SiO2 Patterning

In IC fabrication it is necessary to deposit/grow and etch insulating layers of Silicon Dioxide. This presents a few problems for standard photolithographic patterning because SiO2 is hydrophilic which can cause photoresist adhesion issues and also the HF etchant attacks most photoresists. These issues combine to leave you with poor pattern definition and often complete photoresist lifting during etch.

The steps I have found to mitigate these issues are (in order): dehydration bake, HMDS vapor prime, thick resist coating, hard bake, and buffered oxide etch.

First, SiO2 is thermally grown on a test wafer using a water vapor source on a nearby hotplate to fill the furnace with steam during oxidation. The first step to ensure good resist adhesion is a dehydration bake which creates a hydrophobic wafer surface. This does not need to be done if the wafer recently came out of the furnace but if it has been in storage, then a bake of up to 700C may be necessary to restore the dehydrated surface. The next step is HMDS vapor priming: 

Here, the wafer is heated to around 200C in the presence of Hexamethyldisilazane (HMDS) vapor forming a surface monolayer on the wafer that further increases resist adhesion. HMDS can also be spin coated but this often yields a far too thick layer and can lead to incomplete photoresist development.

The final steps before etch are to spin the resist and to hard bake it. Naturally, a thicker resist film allows for a longer etch time. For maximum chemical stability, the hard bake should be conducted for extended periods of time close to the resist softening point which is usually around 145C. This can make the photoresist difficult to remove, so an ultrasonic acetone bath may be necessary unless you have proper stripping chemicals. If difficulty persists, then it is likely that the top layer of resist has cross-linked and you may be unable to remove it. One may try high power Oxygen RIE followed by Piranha solution and N-Methylpyrrolidone (NMP) stripper as is used commercially to remove resists after hard ion implantation.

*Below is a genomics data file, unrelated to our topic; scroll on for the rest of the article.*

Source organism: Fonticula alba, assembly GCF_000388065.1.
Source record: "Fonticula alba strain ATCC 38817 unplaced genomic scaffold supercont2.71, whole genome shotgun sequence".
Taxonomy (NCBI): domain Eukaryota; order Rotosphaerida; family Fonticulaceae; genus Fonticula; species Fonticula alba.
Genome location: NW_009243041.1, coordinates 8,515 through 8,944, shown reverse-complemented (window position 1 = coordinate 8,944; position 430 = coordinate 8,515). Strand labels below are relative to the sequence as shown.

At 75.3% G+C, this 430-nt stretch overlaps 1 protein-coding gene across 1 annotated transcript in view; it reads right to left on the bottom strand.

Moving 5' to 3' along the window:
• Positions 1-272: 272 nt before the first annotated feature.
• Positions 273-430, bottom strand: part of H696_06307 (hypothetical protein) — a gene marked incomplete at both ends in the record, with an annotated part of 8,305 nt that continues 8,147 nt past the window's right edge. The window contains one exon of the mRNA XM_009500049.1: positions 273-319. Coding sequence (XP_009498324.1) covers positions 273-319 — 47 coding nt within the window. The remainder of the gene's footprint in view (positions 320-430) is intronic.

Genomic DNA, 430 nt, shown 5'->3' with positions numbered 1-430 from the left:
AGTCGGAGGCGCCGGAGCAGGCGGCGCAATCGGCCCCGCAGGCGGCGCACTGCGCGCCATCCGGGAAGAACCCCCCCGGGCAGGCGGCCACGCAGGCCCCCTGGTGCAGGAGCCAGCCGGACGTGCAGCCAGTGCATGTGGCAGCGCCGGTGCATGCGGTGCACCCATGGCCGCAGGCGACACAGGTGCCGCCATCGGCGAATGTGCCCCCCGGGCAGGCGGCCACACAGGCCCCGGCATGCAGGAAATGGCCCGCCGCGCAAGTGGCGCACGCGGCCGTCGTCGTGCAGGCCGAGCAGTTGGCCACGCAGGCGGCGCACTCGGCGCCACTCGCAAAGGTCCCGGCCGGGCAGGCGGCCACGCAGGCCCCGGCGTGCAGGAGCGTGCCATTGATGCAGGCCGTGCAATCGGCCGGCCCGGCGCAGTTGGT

Instead of a standard HF etch, a buffered oxide etch of NH4F (Ammonium Fluoride) in HF can be used to control the etch rate and photoresist lifting. I use approximately 20-30g of 100% NH4F per 50mL of HF (stock whink rust remover) and etch time for 6000Å SiO2 is 20min at 20C. A couple drops of Triton X-100 nonionic surfactant may be added to the BOE to improve etch uniformity, wetting, and ensure consistency through a thicker resist. A good BOE recipe can be found here but assumes industrial-strength HF.

Etch failures


Etch trials

9 thoughts on “SiO2 Patterning”

  1. Garage or not, a man certainly of unwavering will. Bravo Sam Zeloof, the disturbulence of your cognition is a negentropian lifeform.

  2. Thank you for this very detailed and digestible walk though integrated circuit fabrication. Its great to be exposed to these processes and terminology (and photographs) to learn what challenges are involved.

  3. Instead of HF, could atomic hydrogen be used? (SiO2 + Hn -> H2O + SiH4, or would the result be an ugly amorphous blob of partially reduced SiO2?)

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